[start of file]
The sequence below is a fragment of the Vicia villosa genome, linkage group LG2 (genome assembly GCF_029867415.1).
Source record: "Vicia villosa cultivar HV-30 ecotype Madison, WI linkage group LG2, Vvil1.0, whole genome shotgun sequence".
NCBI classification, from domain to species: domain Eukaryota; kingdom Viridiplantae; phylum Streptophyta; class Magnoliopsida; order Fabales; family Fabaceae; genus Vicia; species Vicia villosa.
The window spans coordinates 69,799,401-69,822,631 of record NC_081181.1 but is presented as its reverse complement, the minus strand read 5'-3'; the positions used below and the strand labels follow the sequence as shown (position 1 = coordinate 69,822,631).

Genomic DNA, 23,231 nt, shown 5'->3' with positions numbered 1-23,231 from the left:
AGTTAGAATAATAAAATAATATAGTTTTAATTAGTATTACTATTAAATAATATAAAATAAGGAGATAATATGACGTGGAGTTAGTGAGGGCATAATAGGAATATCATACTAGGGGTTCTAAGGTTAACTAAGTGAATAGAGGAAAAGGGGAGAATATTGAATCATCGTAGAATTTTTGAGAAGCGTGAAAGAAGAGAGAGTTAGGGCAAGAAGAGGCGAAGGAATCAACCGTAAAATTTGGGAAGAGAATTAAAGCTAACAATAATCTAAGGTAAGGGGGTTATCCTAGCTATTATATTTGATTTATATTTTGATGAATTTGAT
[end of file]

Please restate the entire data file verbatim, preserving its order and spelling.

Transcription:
The sequence below is a fragment of the Vicia villosa genome, linkage group LG2 (genome assembly GCF_029867415.1).
Source record: "Vicia villosa cultivar HV-30 ecotype Madison, WI linkage group LG2, Vvil1.0, whole genome shotgun sequence".
NCBI classification, from domain to species: domain Eukaryota; kingdom Viridiplantae; phylum Streptophyta; class Magnoliopsida; order Fabales; family Fabaceae; genus Vicia; species Vicia villosa.
The window spans coordinates 69,799,401-69,822,631 of record NC_081181.1 but is presented as its reverse complement, the minus strand read 5'-3'; the positions used below and the strand labels follow the sequence as shown (position 1 = coordinate 69,822,631).

Genomic DNA, 23,231 nt, shown 5'->3' with positions numbered 1-23,231 from the left:
AGTTAGAATAATAAAATAATATAGTTTTAATTAGTATTACTATTAAATAATATAAAATAAGGAGATAATATGACGTGGAGTTAGTGAGGGCATAATAGGAATATCATACTAGGGGTTCTAAGGTTAACTAAGTGAATAGAGGAAAAGGGGAGAATATTGAATCATCGTAGAATTTTTGAGAAGCGTGAAAGAAGAGAGAGTTAGGGCAAGAAGAGGCGAAGGAATCAACCGTAAAATTTGGGAAGAGAATTAAAGCTAACAATAATCTAAGGTAAGGGGGTTATCCTAGCTATTATATTTGATTTATATTTTGATGAATTTGAT